Gov. John Hickenlooper in his office Wednesday Sept. 20, 2017.

Hart Van Denburg/CPR News

Gov. John Hickenlooper has formed a political action committee, called Giddy Up, to get more involved in national politics as he contemplates a run for president in 2020.

Despite the announcement, Hickenlooper said his decision on a possible presidential run won’t come until after he leaves office in January. He's term limited and cannot run again in Colorado. Hickenlooper confirmed the move to CPR News during his monthly interview with CPR's Colorado Matters.

Asked about why he's still making up his mind, Hickenlooper said, "it really is something that once you do it, it's full time, seven days a week, 70 hours, 80 hours a week for, quite possibly, two years. And I think when you make that kind of commitment you better have thought of all the ramifications... not just for myself, but for my family."

In the meantime, today's announcement is a significant step in Hickenlooper's long-running flirtation with a presidential bid.

"The leadership PAC allows me to develop policy, it helps me travel. It allows me to support other candidates," he said.

Hickenlooper named Stacey Abrams, the Democratic candidate for governor in Georgia, as a candidate who has impressed him as being socially progressive and business-friendly. Campaign finance law bars Hickenlooper's PAC from participating in Colorado races.

"I think there's still a lot of stuff we've done in Colorado that is good for a national model," Hickenlooper said. And he thinks there's a need for a national change in tone. "It seems the conversations that are taking place aren't the right ones. We're not talking about how to bring people together, we're still attacking and dividing people. What Colorado's done is about working togethercollaborating at the speed of trust, as we've said."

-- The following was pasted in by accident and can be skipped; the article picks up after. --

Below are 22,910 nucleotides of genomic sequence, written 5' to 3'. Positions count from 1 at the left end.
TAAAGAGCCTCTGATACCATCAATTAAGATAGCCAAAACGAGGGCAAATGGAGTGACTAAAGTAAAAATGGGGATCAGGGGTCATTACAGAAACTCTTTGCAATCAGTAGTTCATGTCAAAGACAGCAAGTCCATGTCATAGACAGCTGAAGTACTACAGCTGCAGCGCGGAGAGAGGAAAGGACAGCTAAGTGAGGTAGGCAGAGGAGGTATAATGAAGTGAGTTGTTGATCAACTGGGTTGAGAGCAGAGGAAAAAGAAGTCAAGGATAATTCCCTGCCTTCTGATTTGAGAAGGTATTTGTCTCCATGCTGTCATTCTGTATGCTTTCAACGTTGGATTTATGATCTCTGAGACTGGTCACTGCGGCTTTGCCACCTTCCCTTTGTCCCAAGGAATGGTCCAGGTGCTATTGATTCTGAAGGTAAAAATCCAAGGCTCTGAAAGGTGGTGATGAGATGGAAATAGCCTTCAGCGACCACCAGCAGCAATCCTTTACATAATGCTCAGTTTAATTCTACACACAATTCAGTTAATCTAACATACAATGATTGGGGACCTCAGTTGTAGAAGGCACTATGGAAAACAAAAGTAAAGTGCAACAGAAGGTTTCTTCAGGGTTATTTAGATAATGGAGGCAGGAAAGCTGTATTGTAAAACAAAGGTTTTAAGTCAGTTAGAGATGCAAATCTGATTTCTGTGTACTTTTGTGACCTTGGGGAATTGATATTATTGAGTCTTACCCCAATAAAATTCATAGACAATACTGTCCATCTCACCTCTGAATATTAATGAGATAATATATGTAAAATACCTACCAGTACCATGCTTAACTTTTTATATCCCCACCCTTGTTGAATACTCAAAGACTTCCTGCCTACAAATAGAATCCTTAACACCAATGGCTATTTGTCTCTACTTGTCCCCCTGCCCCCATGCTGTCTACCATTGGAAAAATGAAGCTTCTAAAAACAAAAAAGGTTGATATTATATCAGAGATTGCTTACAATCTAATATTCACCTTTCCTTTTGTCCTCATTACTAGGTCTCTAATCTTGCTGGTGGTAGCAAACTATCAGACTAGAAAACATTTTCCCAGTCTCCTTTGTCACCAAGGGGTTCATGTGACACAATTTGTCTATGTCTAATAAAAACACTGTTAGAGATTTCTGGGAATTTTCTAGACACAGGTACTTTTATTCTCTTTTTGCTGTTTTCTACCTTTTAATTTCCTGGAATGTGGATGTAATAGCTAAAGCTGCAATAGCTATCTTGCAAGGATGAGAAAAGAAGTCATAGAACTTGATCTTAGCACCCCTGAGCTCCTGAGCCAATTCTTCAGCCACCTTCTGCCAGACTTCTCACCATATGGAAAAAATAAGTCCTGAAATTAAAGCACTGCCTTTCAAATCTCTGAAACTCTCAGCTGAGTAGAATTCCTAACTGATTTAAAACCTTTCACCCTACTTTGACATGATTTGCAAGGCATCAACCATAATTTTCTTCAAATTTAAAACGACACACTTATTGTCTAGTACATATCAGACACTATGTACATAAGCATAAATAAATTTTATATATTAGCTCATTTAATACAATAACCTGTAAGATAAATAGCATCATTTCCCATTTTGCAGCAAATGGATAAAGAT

Hickenlooper has staked out positions on some high profile national issues already.

In this year's Masterpiece Cake Shop case that went before the U.S. Supreme Court, he came down squarely on the side of the Colorado Civil Rights Commission, which found that cake shop owner Jack Phillips discriminated against a gay couple by refusing to bake them a wedding cake. Phillips cited his religious beliefs. 

The Supreme Court found in favor of PhillipsThe justices' deliberations focused on the Colorado Civil Rights Commission's handling of the case, said University of Denver law professor Nancy Leong, not the conflict between religious freedom and gay rights.

Hickenlooper said he believes in religious freedom and freedom of expression, but "just because you don't agree with someone's religion, I don't think means that you should be able to deny them service, or deny them goods. That doesn't seem American. It doesn't seem Coloradan."

"If you're making someone a cake or you're making a bicycle, it's something that you do every day for a broad cross-section of people and it's open to the public, I don't think there should be bias involved in who you choose to serve and who you don't."

In another contentious issue, Hickenlooper said earlier this year he would not send Colorado National Guard troops to the U.S.-Mexico border if asked by President Trump, because of his concerns about the administration’s practices of separating families.

“It is deeply troubling the U.S. government would participate in such inhumane actions,” the governor said in the executive order. “The state of Colorado is a safe and welcoming place for all its residents.”